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‘Take the cyclists out and shoot them’ says airline CEO who just wants to drive his car

The CEO of Dublin-based airline Ryanair really doesn’t like cyclists.

— By Philippe Tremblay

Ryanair’s  CEO, Michael O’Leary attended the Creative Minds conference in Dublin where the Dublin City Council spoke about extending the city’s cycling infrastructure. Earlier this year, the city council committed  €23 million ($34 million) to sustainable transportation projects to connect and extend bike paths, bike lanes and to building a bike route around Dublin Bay. Speaking at the conference and responding to the city councils earlier remarks, O’Leary  had some choice words for cyclists.

“That’s all we need in Dublin is more blooming bicycles,” O’Leary said at the conference at the Aviva Stadium, according to the Independent. “In a country where it rains about 250 days a year, the way forward for Dublin is, more bicycles. Let’s just go back to walking all together. Soon we’ll be living in caves designed by Dublin City Council. Traffic won’t work, there’s nowhere to park the cars and yet this is a smarter way forward. We should take the cyclists out and shoot them.”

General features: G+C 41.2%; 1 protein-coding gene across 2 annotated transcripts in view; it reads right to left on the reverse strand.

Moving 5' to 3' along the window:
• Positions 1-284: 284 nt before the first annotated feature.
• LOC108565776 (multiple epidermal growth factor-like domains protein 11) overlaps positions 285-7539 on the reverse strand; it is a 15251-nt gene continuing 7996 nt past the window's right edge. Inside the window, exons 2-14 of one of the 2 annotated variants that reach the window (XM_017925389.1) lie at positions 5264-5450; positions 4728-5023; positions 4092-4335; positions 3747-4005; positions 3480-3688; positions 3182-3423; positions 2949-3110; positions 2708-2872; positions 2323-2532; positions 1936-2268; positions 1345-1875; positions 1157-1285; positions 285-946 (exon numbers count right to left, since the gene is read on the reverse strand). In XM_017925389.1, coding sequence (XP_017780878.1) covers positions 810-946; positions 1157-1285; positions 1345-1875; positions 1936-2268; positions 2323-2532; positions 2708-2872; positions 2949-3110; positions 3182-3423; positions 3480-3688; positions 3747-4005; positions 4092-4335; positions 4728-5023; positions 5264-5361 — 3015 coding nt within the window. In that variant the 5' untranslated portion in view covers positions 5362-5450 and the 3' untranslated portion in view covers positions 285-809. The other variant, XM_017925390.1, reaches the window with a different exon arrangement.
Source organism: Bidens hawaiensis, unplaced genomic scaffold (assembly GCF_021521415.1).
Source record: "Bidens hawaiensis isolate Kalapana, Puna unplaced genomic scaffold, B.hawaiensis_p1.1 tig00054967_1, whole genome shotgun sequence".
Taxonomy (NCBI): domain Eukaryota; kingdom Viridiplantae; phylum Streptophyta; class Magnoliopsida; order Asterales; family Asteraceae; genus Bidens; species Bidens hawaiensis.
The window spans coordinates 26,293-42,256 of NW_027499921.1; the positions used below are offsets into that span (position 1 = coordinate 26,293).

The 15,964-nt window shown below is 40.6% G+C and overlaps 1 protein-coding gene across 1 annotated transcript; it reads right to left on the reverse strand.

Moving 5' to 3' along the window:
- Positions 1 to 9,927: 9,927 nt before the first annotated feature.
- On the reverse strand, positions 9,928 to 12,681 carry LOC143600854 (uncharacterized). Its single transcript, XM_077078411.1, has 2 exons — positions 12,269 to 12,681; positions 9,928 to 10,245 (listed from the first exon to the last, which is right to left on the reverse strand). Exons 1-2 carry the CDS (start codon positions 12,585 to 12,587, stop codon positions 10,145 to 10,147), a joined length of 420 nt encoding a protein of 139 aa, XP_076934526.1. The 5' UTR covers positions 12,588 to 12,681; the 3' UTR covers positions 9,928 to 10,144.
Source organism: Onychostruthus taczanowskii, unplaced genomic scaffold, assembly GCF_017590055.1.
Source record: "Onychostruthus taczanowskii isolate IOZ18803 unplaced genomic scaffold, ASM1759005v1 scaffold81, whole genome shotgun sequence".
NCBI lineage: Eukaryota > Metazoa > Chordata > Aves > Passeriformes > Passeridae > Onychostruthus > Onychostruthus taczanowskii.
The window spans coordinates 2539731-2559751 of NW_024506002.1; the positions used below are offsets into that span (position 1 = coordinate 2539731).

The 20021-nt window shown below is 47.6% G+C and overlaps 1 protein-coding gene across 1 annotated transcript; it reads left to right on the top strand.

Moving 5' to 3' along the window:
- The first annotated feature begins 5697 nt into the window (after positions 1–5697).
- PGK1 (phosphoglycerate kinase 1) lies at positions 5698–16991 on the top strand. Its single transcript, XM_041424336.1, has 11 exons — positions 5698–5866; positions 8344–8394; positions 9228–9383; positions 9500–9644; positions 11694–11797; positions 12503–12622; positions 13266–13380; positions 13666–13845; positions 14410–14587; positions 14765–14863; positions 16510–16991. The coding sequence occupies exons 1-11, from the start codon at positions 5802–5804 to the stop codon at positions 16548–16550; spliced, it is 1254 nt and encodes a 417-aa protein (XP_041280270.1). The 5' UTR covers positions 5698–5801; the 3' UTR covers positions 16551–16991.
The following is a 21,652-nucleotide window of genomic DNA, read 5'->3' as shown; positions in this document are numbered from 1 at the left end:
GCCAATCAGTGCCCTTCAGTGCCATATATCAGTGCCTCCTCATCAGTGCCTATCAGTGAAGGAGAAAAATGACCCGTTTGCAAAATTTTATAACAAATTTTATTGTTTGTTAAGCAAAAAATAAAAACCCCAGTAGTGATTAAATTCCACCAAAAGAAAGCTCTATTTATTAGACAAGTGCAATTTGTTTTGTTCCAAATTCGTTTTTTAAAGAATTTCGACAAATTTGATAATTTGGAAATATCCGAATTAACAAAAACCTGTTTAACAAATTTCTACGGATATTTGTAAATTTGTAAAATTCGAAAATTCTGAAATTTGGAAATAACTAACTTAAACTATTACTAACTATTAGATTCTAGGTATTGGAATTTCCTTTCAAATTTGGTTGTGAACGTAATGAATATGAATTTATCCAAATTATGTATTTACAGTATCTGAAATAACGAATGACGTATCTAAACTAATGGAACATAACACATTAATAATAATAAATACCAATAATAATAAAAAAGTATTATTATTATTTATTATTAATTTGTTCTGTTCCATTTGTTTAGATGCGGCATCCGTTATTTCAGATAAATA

His remarks are perhaps not the best way to express disagreement with the city council’s commitment to offering more choices for sustainable transportation options to the city’s residents. According to the cities website, 40 per cent of Dublin residents travel five-kilometres or less to work and notes that the average annual rainfall is less than that of Amsterdam which sees 804mm annually while maintaining one of the world’s  strongest cycling cultures.

O’Leary continued, “I want to drive and I expect Dublin City to come up with a smarter way for me to get around Dublin and be able to park my car somewhere in the middle of Dublin without it being dug up every six weeks so we can have some other faddy non-sustainable public transport solution. I hate to pick on Dublin City Council, but they’re here and they deserve a slapping.”

In response to his comments, Cycling Ireland said that the Dublin City Council, “has been doing great work in promoting cycling in the city and in creating a better infrastructure for all road users”.

In Canada, cycling infrastructure is also a contentious topic. Just recently, Toronto city council voted 38-3 in favour of a pilot project  that will see cycling infrastructure built between Shaw Street and Avenue Road with work perhaps being completed towards the end of the summer. If the responce by residents is negative however, the pilot project can be ended. The project will see curbside bike lanes installed on Bloor between Shaw and Avenue Road in both directions which will result in Bloor being reduced from four lanes for cars to two according to the CBC.